Mother of child in H&M ad speaks out on controversial ad

The mother of a black child featured in a photo shoot slammed as racist has said that those outraged by the image of her son are “crying wolf,” according to reports.

Swedish clothing giant H&M was forced to issue repeated apologies after the page for a hoodie available in Europe featured an image of the boy with the words “coolest monkey in the jungle” on his chest.

Social media users took note that a white child in a similar hoodie was a “survival expert” and decried the company as insensitive to the history of “monkey” being used as a slur against black people.

“Stop crying wolf all the time, unnecessary issue here ......... get over it,” a woman who said she was the mother of the boy claimed in Facebook messages published on social media.

She said that she was at the shoot and that everyone is entitled to have an opinion about it, but that outrage was “not my way of thinking.”

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A member of a white supremacy group shouts during a gathering in West Allis, Wisconsin, September 3, 2011. Neo-Nazi demonstrators gathered for a "rally in defense of white America" in response to an incident that Milwaukee Police Chief described as racially charged violence outside the Wisconsin state fair on August 4, 2011. REUTERS/Darren Hauck (UNITED STATES - Tags: POLITICS CIVIL UNREST SOCIETY)
A member of a white supremacy group stands behind a flag with a swastika during a gathering in West Allis, Wisconsin, September 3, 2011. Neo-Nazi demonstrators gathered for a "rally in defense of white America" in response to an incident that Milwaukee Police Chief described as racially charged violence outside the Wisconsin state fair on August 4, 2011. REUTERS/Darren Hauck (UNITED STATES - Tags: POLITICS CIVIL UNREST SOCIETY)
A member of the Ku Klux Klan who says his name is Gary Munker poses for a photo during an interview with AFP in Hampton Bays, New York on November 22, 2016. Munker says his local branch of the KKK, which has recently placed recruitment flyers on car windshields on Long Island, has seen around 1,000 enquiries from people interested in joining since the election of Donald Trump. / AFP / William EDWARDS (Photo credit should read WILLIAM EDWARDS/AFP/Getty Images)
Members of a white supremacy group give the fascist salute during a gathering in West Allis, Wisconsin, September 3, 2011. Neo-Nazi demonstrators gathered for a "rally in defense of white America" in response to an incident that Milwaukee Police Chief described as racially charged violence outside the Wisconsin state fair on August 4, 2011. REUTERS/Darren Hauck (UNITED STATES - Tags: POLITICS CIVIL UNREST SOCIETY)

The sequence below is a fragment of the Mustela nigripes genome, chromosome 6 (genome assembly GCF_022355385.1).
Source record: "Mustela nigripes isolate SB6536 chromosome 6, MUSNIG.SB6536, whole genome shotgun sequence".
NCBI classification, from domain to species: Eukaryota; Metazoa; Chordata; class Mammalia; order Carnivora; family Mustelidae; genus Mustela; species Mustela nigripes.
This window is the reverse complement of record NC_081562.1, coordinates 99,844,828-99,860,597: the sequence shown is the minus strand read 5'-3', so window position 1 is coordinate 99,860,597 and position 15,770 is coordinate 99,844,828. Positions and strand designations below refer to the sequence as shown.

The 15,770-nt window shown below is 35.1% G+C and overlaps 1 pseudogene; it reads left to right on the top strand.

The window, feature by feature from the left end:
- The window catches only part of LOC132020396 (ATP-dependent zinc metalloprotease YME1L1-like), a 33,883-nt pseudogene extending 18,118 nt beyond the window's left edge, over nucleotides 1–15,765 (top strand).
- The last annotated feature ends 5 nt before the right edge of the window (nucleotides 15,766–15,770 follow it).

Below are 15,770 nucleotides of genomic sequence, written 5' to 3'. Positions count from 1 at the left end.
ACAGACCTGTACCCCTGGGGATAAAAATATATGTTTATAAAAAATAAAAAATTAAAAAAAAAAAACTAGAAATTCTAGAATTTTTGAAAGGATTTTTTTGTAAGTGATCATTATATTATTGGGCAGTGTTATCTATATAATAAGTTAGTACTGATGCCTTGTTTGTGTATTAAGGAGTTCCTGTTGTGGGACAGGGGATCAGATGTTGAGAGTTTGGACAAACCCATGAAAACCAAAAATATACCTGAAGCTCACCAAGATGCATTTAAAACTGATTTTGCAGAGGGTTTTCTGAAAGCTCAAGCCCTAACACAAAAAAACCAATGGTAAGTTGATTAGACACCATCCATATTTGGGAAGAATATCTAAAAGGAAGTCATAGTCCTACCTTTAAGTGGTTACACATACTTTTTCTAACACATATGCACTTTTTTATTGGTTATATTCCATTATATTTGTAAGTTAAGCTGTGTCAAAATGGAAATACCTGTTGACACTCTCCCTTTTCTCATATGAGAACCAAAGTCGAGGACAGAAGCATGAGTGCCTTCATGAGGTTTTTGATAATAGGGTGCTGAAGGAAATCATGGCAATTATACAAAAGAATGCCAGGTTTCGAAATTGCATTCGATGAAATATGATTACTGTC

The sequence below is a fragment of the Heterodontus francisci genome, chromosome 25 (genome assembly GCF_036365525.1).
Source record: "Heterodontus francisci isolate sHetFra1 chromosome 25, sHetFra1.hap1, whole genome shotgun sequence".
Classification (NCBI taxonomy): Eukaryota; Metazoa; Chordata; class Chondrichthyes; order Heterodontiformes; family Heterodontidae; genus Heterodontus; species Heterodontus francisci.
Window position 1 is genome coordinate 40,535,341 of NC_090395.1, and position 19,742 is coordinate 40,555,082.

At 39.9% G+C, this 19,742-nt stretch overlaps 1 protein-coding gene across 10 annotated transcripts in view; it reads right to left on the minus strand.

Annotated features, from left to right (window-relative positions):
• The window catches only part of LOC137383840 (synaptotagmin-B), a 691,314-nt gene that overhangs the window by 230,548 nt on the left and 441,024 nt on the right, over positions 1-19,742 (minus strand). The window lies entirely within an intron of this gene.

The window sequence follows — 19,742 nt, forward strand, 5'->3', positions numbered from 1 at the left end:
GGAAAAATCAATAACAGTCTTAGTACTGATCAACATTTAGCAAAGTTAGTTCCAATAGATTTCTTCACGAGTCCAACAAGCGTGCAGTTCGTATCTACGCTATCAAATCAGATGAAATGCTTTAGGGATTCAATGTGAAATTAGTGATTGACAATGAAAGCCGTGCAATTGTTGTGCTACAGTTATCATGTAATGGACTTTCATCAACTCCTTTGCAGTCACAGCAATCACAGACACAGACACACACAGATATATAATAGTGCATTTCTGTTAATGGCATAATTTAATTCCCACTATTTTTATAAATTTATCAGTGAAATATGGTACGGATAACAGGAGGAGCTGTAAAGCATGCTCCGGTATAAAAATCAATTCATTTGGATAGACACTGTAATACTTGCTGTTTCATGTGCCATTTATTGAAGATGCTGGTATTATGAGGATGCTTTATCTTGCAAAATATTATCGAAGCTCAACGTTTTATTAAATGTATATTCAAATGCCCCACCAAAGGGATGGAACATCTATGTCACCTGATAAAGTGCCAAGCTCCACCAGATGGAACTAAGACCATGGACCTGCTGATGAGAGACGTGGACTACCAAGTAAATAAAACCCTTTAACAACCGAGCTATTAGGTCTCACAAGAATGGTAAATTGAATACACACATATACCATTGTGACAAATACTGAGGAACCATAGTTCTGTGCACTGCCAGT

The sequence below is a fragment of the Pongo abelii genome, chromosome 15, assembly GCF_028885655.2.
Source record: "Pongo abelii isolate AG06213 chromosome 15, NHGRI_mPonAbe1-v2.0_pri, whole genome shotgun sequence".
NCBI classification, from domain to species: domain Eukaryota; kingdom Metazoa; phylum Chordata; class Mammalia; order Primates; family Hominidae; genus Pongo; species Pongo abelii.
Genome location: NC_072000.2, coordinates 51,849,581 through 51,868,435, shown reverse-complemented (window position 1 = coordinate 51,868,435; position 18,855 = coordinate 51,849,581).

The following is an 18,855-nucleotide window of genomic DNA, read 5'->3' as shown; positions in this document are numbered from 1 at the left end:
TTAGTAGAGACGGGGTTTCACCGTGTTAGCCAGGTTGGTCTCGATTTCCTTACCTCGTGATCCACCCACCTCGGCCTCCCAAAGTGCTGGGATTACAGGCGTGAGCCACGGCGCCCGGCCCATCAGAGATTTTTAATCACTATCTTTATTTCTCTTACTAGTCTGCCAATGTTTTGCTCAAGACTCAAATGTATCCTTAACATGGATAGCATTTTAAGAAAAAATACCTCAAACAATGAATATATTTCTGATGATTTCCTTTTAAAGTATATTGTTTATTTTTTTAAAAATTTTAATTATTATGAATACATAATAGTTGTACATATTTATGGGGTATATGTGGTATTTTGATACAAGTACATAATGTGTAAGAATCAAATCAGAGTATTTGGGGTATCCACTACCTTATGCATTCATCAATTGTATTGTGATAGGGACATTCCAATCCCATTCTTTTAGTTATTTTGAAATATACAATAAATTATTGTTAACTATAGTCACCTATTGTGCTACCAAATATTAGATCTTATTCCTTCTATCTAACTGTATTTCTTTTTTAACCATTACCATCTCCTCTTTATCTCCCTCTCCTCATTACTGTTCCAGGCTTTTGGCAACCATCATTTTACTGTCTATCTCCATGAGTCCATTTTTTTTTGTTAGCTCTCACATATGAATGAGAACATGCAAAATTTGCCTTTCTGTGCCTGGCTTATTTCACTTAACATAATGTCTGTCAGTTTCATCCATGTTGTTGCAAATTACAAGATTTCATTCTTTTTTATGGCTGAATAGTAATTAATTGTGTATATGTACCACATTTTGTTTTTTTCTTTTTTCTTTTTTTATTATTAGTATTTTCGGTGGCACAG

A supporter of the Ku Klux Klan is seen with his tattoos during a rally at the statehouse in Columbia, South Carolina July 18, 2015. REUTERS/Chris Keane
A member of the Ku Klux Klan gestures as he listens to the crowd while carrying a Confederate flag during a rally at the statehouse in Columbia, South Carolina July 18, 2015. REUTERS/Chris Keane
A member of the Ku Klux Klan yells during a rally at the statehouse in Columbia, South Carolina July 18, 2015. A Ku Klux Klan chapter and an African-American group planned overlapping demonstrations on Saturday outside the South Carolina State House, where state officials removed the Confederate battle flag last week.REUTERS/Chris Keane
Members of the Ku Klux Klan yell as they fly Confederate flags during a rally at the statehouse in Columbia, South Carolina July 18, 2015. A Ku Klux Klan chapter and an African-American group planned overlapping demonstrations on Saturday outside the South Carolina State House, where state officials removed the Confederate battle flag last week. REUTERS/Chris Keane? TPX IMAGES OF THE DAY
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The comments were reported by multiple news outlets, though the woman connected to the account, who lives in Sweden, did not immediately respond to a request for comment from the Daily News.

After originally sending the News a terse apology saying that they were sorry if people took offense to the image, H&M has stopped selling the hoodie and said it will do “everything we possibly can to prevent this from happening again in the future.”

“We have a responsibility to be aware of an attuned to all racial and cultural sensitivities - and we have not lived up to this responsibility this time,” it said.

The more meaningful mea culpa came after stars such as The Weeknd, who had a clothing line with the brand, said they would no longer do business with the Scandinavians.

Other celebrities such as LeBron James and Diddy also criticized H&M and posted edited pictures showing the boy with a crown.

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